After a long time, I had occasion to visit the New Ajnabi Mithai Ghar, better known as Ajnabi’s, in Fountain Plaza. Ajnabi’s was a favourite haunt in the early 1980s of youngsters, especially college students; as far as I remember, the eatery was there ever since Fountain Plaza emerged on the shopping landscape in Madras. Ajnabi was popular for its mouthwatering varieties of sweets, savouries and chaats, and also what was called, the Jain eggless cake. Indeed, the eggless cake variety included fresh cream cakes, vanilla, butter scotch, choco truffle, black forest, strawberry, pineapple, black currant, orange, dry fruit, choconut and browny. More than anything else, it was the sort of perfect hangout of an evening in those days, like Tic Tac on Nungambakkam High Road.
Well, things haven’t changed much at Ajnabi’s. There was a crowd when I entered this afternoon. I noticed a range of juices, supari and papad, chips, channa jor garam… quite a mind-boggling variety. Young girls waited near the chaat counter for their plates of samosa, kachori, dahi puri, pav bhaji, dahi papdi chaat… The person at the cash counter, who I’m sure represents the second generation of the Gujarati family that runs the place, had a keen eye on his assistants and belted orders from time to time to keep the momentum of work on.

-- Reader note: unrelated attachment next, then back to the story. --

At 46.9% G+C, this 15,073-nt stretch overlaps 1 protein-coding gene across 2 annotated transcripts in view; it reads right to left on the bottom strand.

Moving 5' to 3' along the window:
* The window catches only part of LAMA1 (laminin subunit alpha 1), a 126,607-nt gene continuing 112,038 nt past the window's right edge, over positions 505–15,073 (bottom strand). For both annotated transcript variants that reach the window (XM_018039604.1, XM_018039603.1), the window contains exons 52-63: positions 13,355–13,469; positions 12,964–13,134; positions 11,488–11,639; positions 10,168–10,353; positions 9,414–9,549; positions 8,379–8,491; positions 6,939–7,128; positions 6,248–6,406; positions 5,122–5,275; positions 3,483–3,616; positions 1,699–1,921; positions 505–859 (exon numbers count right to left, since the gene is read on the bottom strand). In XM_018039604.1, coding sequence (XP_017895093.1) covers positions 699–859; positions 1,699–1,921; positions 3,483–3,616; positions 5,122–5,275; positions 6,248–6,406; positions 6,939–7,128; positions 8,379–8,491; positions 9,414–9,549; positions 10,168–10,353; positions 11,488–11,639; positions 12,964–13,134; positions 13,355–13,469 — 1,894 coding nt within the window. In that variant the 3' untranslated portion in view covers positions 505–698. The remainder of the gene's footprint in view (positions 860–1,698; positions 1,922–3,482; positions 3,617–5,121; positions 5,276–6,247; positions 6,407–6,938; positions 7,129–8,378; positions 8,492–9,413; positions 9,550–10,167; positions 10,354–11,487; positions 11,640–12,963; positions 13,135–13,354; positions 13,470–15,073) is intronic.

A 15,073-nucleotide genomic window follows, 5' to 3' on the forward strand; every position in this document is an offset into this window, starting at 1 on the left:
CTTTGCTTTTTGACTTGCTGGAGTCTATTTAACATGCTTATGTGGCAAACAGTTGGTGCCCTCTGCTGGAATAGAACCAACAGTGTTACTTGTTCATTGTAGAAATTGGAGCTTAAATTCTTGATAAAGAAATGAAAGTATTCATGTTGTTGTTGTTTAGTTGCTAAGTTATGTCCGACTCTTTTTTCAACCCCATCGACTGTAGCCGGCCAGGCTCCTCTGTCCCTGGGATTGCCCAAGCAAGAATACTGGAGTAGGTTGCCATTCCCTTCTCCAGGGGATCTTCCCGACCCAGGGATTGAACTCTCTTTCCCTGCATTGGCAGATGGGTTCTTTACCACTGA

I wondered what it is that has kept this enterprise going, in spite of new eateries sprouting all the time in Chennai. Judging by what I saw in the half hour I was there, it occurred to me that if you offer quality and back it with personal care and service, you can be assured of a winner anytime, anywhere. I also noticed that the assistants were enjoying what they were doing- they were smiling at each other, pulling each other’s legs, and all the while working at a feverish pace. No complaints at all!
Surprisingly, the Ajnabi success does not seem to have rubbed off on some of the other shops in the mall (Fountain Plaza, unlike Spencer’s or the City Centre, is not enclosed – there are open spaces, nooks and aisles that still retain the charm of the early 1980s). I did not notice many customers in other shops. Of course, you cannot beat the numbers gathered at a popular chaat shop but even so, it is clear that many of the textile and fancy stores have lost out to their fancied cousins in the super malls. Jagdeep’s, or Jags, the ‘jean specialist’, is still there though the crowds you saw there 25 years ago are missing.
The car park was full and vehicles kept coming in as others left. The attendants were having a tough time regulating traffic inside the compound. It was heartwarming to see such hustle-bustle about the place. I left with a good feeling. Fountain Plaza, thanks to Ajnabi and a few other stores, is still very much alive and kicking.